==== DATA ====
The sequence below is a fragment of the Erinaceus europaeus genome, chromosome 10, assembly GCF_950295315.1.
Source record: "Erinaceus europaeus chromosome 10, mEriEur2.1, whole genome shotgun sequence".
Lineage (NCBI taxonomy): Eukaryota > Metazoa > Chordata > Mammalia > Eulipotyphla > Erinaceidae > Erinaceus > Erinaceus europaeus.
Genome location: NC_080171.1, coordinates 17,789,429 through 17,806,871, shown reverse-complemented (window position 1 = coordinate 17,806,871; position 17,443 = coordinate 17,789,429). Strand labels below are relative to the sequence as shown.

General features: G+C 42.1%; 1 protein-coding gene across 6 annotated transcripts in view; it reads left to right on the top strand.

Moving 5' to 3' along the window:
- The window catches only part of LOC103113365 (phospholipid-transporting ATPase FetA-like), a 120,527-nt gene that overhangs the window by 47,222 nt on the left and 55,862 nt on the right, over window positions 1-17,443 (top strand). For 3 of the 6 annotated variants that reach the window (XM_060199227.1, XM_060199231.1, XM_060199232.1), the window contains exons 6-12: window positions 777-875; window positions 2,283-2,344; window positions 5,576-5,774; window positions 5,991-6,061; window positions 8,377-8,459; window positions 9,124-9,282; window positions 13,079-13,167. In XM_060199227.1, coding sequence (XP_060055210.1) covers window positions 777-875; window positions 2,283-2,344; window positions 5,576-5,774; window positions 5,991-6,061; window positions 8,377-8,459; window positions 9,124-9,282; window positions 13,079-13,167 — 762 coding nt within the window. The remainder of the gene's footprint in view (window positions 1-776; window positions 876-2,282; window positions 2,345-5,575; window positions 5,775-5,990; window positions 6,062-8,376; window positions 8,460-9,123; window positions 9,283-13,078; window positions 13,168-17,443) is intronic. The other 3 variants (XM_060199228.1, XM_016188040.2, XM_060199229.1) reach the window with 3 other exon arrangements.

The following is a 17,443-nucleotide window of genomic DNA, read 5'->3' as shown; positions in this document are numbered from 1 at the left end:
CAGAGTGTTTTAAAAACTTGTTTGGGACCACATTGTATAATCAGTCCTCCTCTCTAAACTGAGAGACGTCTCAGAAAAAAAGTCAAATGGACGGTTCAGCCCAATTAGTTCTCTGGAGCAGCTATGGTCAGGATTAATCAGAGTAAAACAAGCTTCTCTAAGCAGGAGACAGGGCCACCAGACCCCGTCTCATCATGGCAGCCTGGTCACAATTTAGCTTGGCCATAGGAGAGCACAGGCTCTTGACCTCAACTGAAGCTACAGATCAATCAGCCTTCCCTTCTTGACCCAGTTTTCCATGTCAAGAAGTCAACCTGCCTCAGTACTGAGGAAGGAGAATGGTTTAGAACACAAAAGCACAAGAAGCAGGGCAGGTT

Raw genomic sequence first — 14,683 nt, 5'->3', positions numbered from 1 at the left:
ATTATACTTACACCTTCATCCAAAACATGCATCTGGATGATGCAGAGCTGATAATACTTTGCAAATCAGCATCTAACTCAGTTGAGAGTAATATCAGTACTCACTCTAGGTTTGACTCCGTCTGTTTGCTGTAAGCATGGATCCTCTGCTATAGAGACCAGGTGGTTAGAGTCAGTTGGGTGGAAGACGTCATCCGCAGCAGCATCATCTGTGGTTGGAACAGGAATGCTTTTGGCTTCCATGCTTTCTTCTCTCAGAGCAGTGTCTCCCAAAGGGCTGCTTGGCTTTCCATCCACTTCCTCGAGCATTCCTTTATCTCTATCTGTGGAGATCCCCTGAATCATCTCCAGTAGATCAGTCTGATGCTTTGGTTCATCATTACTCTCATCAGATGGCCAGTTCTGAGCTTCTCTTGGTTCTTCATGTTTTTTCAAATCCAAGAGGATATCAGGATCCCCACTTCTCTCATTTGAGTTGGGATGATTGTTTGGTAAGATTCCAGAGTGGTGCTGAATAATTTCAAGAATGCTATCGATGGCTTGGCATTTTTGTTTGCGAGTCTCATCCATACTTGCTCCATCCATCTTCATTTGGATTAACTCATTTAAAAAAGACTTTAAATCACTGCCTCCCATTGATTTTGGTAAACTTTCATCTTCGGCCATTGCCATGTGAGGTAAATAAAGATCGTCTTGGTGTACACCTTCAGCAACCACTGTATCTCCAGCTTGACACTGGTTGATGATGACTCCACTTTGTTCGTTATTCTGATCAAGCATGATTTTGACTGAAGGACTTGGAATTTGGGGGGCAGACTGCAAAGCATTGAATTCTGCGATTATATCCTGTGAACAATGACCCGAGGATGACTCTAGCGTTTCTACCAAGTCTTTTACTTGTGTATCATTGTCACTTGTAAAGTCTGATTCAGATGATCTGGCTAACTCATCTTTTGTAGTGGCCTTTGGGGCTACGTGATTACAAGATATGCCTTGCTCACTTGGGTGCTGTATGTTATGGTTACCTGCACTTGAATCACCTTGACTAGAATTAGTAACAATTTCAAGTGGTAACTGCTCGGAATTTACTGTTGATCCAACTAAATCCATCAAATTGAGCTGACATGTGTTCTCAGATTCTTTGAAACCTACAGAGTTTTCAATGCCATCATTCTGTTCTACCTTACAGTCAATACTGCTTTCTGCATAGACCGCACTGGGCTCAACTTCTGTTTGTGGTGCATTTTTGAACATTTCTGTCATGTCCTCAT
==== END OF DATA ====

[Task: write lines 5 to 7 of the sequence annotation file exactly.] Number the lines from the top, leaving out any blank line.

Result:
General features: G+C 42.1%; 1 protein-coding gene across 6 annotated transcripts in view; it reads left to right on the top strand.

Moving 5' to 3' along the window:
- The window catches only part of LOC103113365 (phospholipid-transporting ATPase FetA-like), a 120,527-nt gene that overhangs the window by 47,222 nt on the left and 55,862 nt on the right, over window positions 1-17,443 (top strand). For 3 of the 6 annotated variants that reach the window (XM_060199227.1, XM_060199231.1, XM_060199232.1), the window contains exons 6-12: window positions 777-875; window positions 2,283-2,344; window positions 5,576-5,774; window positions 5,991-6,061; window positions 8,377-8,459; window positions 9,124-9,282; window positions 13,079-13,167. In XM_060199227.1, coding sequence (XP_060055210.1) covers window positions 777-875; window positions 2,283-2,344; window positions 5,576-5,774; window positions 5,991-6,061; window positions 8,377-8,459; window positions 9,124-9,282; window positions 13,079-13,167 — 762 coding nt within the window. The remainder of the gene's footprint in view (window positions 1-776; window positions 876-2,282; window positions 2,345-5,575; window positions 5,775-5,990; window positions 6,062-8,376; window positions 8,460-9,123; window positions 9,283-13,078; window positions 13,168-17,443) is intronic. The other 3 variants (XM_060199228.1, XM_016188040.2, XM_060199229.1) reach the window with 3 other exon arrangements.